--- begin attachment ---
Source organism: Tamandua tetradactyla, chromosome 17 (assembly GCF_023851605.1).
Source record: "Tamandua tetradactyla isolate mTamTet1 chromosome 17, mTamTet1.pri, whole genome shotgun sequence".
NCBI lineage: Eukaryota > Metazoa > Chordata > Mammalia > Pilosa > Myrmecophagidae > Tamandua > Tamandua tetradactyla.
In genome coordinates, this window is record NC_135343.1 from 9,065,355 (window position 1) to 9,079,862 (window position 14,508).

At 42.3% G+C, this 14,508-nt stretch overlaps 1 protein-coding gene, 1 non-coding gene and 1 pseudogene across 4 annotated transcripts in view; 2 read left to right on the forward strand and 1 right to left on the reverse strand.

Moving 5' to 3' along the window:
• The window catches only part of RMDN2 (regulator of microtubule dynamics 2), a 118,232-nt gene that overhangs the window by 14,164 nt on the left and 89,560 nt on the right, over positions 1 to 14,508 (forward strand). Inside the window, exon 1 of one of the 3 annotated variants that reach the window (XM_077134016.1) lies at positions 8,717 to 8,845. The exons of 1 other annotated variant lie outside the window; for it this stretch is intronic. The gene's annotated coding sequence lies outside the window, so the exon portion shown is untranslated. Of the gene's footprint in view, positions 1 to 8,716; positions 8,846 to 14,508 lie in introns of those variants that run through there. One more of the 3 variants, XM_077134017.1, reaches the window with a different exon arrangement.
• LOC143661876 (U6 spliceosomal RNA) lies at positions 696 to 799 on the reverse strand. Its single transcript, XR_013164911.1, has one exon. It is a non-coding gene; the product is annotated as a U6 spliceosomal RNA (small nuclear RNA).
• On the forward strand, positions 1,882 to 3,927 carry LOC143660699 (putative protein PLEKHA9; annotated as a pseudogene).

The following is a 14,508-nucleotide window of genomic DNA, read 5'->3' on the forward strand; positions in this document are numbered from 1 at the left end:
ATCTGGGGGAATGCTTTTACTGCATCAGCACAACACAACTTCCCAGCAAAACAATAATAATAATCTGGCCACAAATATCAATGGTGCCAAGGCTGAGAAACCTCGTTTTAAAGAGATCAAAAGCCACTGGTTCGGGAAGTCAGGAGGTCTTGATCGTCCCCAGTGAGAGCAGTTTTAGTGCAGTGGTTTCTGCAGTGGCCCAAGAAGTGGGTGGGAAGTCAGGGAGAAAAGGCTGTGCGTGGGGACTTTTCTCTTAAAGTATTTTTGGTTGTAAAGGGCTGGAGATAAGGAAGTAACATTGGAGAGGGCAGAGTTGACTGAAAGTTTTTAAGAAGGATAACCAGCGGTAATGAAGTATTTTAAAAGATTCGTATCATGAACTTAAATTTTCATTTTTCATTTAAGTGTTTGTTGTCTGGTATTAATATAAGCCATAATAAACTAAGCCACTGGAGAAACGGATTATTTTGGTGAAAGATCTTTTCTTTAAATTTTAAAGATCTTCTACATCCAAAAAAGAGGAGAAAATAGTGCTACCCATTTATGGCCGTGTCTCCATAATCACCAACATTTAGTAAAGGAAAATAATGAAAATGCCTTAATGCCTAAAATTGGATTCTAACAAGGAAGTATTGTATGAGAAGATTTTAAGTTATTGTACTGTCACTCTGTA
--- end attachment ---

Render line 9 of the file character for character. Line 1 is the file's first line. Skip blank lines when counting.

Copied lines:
• On the forward strand, positions 1,882 to 3,927 carry LOC143660699 (putative protein PLEKHA9; annotated as a pseudogene).